Which staff will receive sensory training?
It’s very common that teaching staff have not received training in the senses or supporting regulation. This means they are not always skilled at using sensory rooms or spaces. They might not understand the goals of using the space or the risks associated with it. I would highly recommend that staff have received some training to support them when using the space.
- My Sensory Aware training equips staff with the knowledge and skills they need to support sensory regulation. It explores arousal, regulation, goal setting, managing risks and how to use specific sensory supports successfully.
- If a company is building the space for you, make sure you set up a training handover session where they show you how to use the equipment. I would recommend filming this and making it available to new staff.
- If you are working with PMLD/MLD populations, Joanna Grace at The Sensory Projects has some excellent resources.
- My book Success with Sensory Supports also outlines the fundamentals of using sensory strategies to support regulation.
How will you manage the risk assessments for the sensory equipment?
It is important to consider the risks associated with each piece of equipment in the sensory room. Bigger pieces of equipment, like swings, have larger risks associated with them. But it is also important to consider risks, like choking, associated with small pieces of equipment. Staff should also have knowledge of the signs of over-arousal so that they can adapt the child’s interaction in the space as needed.
There should be a maintenance and cleaning plan for the space and equipment. It’s important to check with the provider if there is any annual maintenance required. For example, electrical equipment will need to be added to your electrical safety check list. It is helpful to a have a designated staff member who is responsible for checking working the state of equipment regularly. They can also take charge of monitoring equipment cleaning.
It is recommended that there are written risk assessments for each piece of equipment. These should outline the risks for both children and staff. They can also identify correct usage of the equipment. Level 3 of my Sensory Aware training provides example risk assessments for common equipment.
You may also need individual risk assessments for individual children. This will depend on the school and the children’s needs. You may be able to include specific risks on the child’s goal sheet so that staff are readily aware of these. For example, if a child doesn’t have adequate postural control to stay on a specific swing, or if they chew a specific item in the room.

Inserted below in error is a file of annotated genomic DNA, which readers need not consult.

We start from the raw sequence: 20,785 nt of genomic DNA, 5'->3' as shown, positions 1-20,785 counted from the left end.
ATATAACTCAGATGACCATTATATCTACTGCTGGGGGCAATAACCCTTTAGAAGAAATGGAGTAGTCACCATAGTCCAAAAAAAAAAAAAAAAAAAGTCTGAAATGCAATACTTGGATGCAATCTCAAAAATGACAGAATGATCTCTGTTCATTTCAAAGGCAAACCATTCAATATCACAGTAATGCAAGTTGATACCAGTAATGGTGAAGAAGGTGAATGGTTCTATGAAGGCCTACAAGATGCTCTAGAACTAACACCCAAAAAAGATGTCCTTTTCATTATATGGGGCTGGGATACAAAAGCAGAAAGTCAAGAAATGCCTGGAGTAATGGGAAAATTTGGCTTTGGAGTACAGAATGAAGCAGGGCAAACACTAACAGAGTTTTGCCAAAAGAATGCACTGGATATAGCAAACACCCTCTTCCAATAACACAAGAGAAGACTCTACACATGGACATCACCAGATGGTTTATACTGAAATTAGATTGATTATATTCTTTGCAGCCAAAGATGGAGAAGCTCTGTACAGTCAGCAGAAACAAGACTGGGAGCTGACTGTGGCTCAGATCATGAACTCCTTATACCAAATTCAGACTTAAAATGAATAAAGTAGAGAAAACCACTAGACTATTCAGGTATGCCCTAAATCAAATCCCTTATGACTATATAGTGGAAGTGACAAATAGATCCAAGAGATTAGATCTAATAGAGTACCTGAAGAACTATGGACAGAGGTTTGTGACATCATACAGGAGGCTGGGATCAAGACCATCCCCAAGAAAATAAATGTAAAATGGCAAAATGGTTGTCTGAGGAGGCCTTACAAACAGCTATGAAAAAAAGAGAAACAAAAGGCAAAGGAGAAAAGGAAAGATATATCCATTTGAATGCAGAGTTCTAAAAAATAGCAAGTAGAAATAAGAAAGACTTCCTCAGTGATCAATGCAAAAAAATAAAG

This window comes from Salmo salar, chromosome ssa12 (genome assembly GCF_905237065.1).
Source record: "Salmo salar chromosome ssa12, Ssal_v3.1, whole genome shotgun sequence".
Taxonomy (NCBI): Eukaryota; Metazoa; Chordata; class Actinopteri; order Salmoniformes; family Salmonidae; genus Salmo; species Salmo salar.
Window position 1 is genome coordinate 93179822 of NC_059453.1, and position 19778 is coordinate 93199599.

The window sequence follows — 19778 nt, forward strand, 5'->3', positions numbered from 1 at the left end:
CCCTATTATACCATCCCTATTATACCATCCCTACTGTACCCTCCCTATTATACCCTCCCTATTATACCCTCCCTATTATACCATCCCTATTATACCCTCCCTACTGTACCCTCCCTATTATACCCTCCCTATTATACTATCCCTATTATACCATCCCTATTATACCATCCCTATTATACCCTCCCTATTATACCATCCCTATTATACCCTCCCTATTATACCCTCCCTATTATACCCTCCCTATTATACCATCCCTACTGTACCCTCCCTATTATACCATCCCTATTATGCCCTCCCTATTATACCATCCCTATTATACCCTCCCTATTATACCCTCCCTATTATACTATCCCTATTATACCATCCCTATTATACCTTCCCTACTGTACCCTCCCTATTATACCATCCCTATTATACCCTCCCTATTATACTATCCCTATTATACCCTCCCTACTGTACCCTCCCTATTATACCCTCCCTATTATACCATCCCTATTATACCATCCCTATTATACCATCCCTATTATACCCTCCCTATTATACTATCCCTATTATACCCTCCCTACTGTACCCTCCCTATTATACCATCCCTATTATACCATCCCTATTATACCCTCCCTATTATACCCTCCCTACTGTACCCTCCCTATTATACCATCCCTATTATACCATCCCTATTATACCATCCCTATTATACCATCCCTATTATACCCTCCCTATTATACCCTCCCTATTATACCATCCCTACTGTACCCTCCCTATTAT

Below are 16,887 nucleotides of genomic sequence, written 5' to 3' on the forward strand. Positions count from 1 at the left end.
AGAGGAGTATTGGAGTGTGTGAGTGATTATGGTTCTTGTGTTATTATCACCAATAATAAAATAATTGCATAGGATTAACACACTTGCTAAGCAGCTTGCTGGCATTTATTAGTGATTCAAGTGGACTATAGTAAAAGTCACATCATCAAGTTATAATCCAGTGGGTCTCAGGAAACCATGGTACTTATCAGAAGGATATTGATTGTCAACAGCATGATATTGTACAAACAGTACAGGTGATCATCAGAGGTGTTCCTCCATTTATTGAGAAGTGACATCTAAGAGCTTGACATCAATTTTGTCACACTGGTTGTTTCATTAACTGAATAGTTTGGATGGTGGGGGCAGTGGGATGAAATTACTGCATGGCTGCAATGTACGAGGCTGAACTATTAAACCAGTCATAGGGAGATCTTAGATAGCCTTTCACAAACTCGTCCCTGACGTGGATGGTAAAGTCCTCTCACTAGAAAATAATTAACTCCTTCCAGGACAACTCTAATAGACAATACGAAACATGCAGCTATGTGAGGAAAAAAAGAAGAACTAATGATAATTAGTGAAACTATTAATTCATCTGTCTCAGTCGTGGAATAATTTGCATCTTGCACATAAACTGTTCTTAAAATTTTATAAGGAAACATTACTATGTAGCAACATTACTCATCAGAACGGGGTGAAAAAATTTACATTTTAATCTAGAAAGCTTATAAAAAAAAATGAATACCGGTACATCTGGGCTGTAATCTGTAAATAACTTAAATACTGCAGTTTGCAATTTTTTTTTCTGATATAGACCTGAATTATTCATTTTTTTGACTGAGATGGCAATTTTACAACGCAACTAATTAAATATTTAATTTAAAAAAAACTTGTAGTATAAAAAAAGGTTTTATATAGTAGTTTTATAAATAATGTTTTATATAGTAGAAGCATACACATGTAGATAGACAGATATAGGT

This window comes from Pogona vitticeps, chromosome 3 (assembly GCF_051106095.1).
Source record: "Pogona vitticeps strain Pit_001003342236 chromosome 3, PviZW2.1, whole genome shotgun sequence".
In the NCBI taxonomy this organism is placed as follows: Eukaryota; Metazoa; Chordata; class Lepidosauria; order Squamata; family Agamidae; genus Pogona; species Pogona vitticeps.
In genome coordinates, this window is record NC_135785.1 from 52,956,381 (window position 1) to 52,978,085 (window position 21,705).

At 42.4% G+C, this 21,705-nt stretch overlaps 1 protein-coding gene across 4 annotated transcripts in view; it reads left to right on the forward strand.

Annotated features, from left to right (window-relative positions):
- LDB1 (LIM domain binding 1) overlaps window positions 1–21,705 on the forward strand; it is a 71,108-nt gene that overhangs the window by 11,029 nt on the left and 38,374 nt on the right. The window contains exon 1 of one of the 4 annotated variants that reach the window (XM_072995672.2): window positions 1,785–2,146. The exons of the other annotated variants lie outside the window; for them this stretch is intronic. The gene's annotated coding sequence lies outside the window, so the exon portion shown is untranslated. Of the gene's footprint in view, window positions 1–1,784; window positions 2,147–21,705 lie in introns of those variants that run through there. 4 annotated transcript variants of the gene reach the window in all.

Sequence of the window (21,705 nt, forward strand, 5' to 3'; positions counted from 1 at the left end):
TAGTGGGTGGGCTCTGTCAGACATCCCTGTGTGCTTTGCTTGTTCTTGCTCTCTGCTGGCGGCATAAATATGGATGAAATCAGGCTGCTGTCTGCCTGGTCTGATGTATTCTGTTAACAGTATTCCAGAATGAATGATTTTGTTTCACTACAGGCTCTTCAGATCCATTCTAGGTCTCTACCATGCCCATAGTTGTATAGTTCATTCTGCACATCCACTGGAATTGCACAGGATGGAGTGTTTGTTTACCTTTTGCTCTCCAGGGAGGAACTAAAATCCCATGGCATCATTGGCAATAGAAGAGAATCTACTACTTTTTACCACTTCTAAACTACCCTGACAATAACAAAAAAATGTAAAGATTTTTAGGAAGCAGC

What resources will be needed for the sensory room?
The children’s needs will give you the answer to this question. If your children’s sensory profiles indicate they have sensitivity to noise and find visual inputs calming, then your space should accommodate this. However, if they are regulated by movement then you will need completely different resources. Your occupational therapist can help with the children’s sensory profiles, there are also sensory checklists in my Sensory Aware training (Level 2).
It is unlikely your children will have the same needs, so you will have to consider how the space can accommodate different needs. The availability of staff and risk assessments should also be considered as this will impact the suitability of some items. For example, therapy balls should always be supervised by an adult, and some brands include latex so they wouldn’t be suitable if the child or adult had a latex allergy.
A note on quality and children’s ages
It is important to make sure the equipment has the appropriate quality rating, for example in the UK a CE mark. Unfortunately, not everything purchased online has this level of quality. If you have children who will put toys in their mouth, it is also important to make sure they do not have small or detachable parts. If a toy is marked suitable for under three years, it is usually ok. Make sure you check the toy packaging to ensure it is not a choking hazard.
Storage of resources in the sensory room
It is important to consider is how will you store the items. It can be helpful to have designated boxes for small items so that they are contained. To make sure the space is not overloading, you may also want to have storage that allows you to reduce the options in the room. For example, a small storage cupboard within the room. In addition, it can be helpful to have a box for items that need to be cleaned.
What resources do you already have?
It might be that you already have resources in school which you can use in the sensory room. These might be scattered in different places, rather than organised into one space. You can also test these items to see which ones are successful before purchasing more.
What additional resources do you need for your sensory space?
Hopefully by now, you have realised these need to match the needs and goals of your children. If you can identify the senses you want to support, this will help you narrow down the types of sensory equipment you need. When the goal is regulation, you can also consider non-sensory strategies like colouring in or reading.